Reeves Creek is a proposed 465 acre mixed use development in Stockbridge. The project is anchored by a proposed county-owned convention center and 10,000 seat arena, but also includes over 1,700 residential units, commercial space, office buildings, and a mass transit station. The majority of the land is located within unincorporated Henry County, with small portions in the city of Stockbridge and unincorporated Clayton County.

The traffic impact study for the project was completed in August 2019 by Lowe Engineers of Atlanta, GA. The full traffic impact study (2,470 pages) is available to view through the ARC website; a summary of its recommendations has been compiled below.

Study Area

The Georgia Regional Transportation Transportation Authority (GRTA) identified 34 intersections and 28 roadway segments for inclusion within the traffic impact study. GRTA requires the applicant to evaluate these locations based on their existing present-day status, calculate future background growth through the project’s build out (year 2035), then factor in the estimated trip generation to identify future roadway needs.

Net Trip Generation

Trip generation for the proposed project was created using the Institute of Traffic Engineers (ITE) Trip Generation Manual 10th Edition, 2017. Reductions were credited for internal capture, modal split, and pass-by trips. A copy of the trip generation has been copied below. Values are in daily vehicle trips.

Total Trips56,37728,19328,184
Reductions for Internal Capture12,2296,1156,114
Reductions for Modal Split1,051529522
Reductions for Pass-By Trips5,8442,9582,886
Total Net New Project Trips37,25318,59118,662

Recommended Improvements

The traffic impact study recommends widening projects in two phases, year 2029 and year 2035, based on the development’s expected timeline for development. Out of the twenty eight roadway segments evaluated in the study, twenty one will require some form of widening to support either natural background growth or the new development over the next fifteen years.

The most significant of these projects include the following:

  • Widening SR 138 / Lake Spivey Parkway between Mt Zion Pkwy / Speer Road and Davidson Pkwy to six travel lanes by year 2035, with the exception of providing only a third eastbound travel lane within the I-75 interchange. This project would include interchange expansion work at I-75 exit 228 and I-675 exit 1. Although not mentioned in the report, the conversion of these interchanges into diverging diamond interchanges (DDI) or single-point urban interchanges (SPUI) would be beneficial.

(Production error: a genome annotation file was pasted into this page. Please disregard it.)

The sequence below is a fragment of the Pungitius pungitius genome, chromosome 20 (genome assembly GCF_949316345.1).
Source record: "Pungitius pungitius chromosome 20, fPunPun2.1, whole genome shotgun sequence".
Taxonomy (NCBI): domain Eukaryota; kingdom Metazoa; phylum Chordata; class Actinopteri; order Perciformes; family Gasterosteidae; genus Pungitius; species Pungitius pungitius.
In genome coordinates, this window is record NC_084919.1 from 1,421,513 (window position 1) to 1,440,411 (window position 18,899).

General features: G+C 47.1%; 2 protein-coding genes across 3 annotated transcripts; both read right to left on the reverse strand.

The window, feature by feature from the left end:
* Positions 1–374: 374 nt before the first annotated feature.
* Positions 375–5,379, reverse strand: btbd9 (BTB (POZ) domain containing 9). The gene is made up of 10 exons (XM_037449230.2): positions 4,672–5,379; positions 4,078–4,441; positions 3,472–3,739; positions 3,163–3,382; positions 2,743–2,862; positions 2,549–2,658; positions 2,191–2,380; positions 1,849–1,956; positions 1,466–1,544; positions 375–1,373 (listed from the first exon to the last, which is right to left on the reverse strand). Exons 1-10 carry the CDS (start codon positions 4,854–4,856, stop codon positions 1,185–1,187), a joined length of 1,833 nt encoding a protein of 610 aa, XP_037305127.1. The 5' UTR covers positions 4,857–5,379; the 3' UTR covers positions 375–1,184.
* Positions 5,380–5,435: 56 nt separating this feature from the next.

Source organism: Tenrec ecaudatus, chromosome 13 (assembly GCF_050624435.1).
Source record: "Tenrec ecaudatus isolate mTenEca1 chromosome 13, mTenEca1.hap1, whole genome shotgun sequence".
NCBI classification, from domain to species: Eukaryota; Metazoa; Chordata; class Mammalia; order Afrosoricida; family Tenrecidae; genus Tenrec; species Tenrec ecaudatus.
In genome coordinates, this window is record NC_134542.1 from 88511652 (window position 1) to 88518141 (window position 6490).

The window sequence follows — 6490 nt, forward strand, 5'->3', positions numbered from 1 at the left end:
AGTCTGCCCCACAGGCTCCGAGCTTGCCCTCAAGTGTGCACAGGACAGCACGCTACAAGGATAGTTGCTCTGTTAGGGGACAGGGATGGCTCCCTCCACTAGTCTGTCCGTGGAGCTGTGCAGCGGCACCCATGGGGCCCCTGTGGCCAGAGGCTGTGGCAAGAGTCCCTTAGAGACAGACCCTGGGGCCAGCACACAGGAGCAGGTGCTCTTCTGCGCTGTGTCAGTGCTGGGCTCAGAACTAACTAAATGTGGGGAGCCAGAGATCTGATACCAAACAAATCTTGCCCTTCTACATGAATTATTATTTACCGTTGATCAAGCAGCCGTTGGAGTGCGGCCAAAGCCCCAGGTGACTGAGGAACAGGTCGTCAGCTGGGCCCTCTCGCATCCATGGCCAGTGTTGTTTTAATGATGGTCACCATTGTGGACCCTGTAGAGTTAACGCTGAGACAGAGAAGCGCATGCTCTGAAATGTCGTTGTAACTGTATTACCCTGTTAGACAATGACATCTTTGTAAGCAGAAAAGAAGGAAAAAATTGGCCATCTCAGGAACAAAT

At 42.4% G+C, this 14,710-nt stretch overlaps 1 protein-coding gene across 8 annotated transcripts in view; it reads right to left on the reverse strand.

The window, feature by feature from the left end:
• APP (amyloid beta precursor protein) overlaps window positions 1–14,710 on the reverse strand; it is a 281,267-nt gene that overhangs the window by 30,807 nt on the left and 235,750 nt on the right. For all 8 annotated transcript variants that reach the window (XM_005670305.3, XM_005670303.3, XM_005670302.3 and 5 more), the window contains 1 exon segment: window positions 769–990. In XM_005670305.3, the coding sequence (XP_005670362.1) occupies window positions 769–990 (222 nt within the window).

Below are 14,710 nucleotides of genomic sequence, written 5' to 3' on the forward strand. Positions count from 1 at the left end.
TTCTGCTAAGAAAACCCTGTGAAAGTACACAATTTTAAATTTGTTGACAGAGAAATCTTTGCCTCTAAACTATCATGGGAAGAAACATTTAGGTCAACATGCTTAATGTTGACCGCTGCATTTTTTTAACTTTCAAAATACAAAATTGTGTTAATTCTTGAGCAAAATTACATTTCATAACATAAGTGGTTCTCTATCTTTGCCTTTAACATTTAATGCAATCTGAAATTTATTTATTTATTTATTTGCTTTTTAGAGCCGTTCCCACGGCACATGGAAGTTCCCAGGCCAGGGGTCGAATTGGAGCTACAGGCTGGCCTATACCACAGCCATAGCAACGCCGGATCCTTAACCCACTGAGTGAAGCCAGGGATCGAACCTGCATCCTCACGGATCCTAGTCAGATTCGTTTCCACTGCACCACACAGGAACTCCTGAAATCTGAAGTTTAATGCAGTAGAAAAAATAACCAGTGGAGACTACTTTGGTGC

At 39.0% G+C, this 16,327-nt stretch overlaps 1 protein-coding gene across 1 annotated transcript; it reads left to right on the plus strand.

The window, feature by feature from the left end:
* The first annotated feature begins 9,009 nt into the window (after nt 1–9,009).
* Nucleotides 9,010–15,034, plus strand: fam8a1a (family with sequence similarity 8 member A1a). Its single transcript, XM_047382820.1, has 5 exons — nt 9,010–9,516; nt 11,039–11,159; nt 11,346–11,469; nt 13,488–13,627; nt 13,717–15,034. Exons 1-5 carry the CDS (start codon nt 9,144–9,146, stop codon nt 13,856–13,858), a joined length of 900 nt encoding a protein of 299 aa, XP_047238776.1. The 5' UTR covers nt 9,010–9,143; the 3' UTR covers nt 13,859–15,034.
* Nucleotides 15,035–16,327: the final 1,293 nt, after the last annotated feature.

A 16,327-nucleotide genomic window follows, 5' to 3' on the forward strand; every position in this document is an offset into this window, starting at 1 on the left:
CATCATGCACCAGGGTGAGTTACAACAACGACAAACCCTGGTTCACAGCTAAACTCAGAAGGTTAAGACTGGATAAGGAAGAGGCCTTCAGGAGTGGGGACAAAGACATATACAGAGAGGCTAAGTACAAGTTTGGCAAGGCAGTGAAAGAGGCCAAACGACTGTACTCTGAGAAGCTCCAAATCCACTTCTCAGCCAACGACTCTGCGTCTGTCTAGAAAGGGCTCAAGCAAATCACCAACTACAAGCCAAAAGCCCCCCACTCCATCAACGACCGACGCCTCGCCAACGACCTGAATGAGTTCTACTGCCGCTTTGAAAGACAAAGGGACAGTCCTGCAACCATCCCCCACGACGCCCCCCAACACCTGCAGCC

• Widening US 23 / SR 42 / SR 138 / North Henry Blvd between SR 138 and Flippen Road to six travel lanes, and between Flippen Road and US 23 / SR 42 to include a third eastbound travel lane, by year 2035.
  • Widening Flippen Road between US 23 / SR 42 / SR 138 / N Henry Blvd and Banks Rd to four travel lanes by year 2035. Although the traffic impact study did not study Flippen Road south of Banks Road, widening work is likely to be required further south to Hudson Bridge Road.

In addition to roadway widening projects, the traffic study recommends intersection improvement projects at twenty seven of the thirty four study intersections. These improvements focus on the addition of turn lanes, through lanes, traffic signals, or alternative intersection designs (restricted crossing U-turn’s, etc).

Proposed Interstate 75 Access

The development is proposing a new Interstate 75 access point at Walt Stephens Road / mile 226. The proposal would include northbound ingress and egress only with no changes to southbound travel lanes. The traffic impact study states that obtaining the approval of the Federal Highway Administration (FHWA) is a lengthy process, one that requires the completion of an interchange justification report, and that “it is unknown if FHWA would approve…an interchange serving only one direction of travel.”

Commentary by Georgia DOT about the proposed interchange and the project as a whole is included within the ongoing development of regional impact (DRI) review process. It is unlikely that GDOT will support pursuing the interchange given the proximity of Walt Stephens Road to I-675 and that such an interchange would exceed the preferred average spacing for interchanges within an urban area. The average spacing has heightened significance in close proximity to system-to-system interchanges, such as the case here, where two interstates interconnect.

Estimated Cost of Improvements

Moving Henry Forward has calculated an estimated cost to complete the recommended improvements. This is not included within the traffic impact study but rather extrapolates the study into a financial figure. The estimate is based on average project costs in the present-day. This estimate does not consider future inflation nor any factors that may increase cost (property condemnation, bridge work, etc) and should be considered a rough estimate only.

RecommendationCost per UnitEstimated Cost
Roadway Widening17.61 Lane Miles$4 million per lane mile$70,451,000
Turn Lane Additions76 new turn lanes$0.5 million per turn lane$38,000,000
Total Estimate$108,451,000

Note: the cost estimate does not include the proposed Interstate 75 access at Walt Stephens Road, the cost of internal roadways to be constructed within the project site, nor roadway widening projects that are already programmed (US 23 / SR 42 between SR 138 and I-675 & Rock Quarry Road).

Last updated on September 16, 2019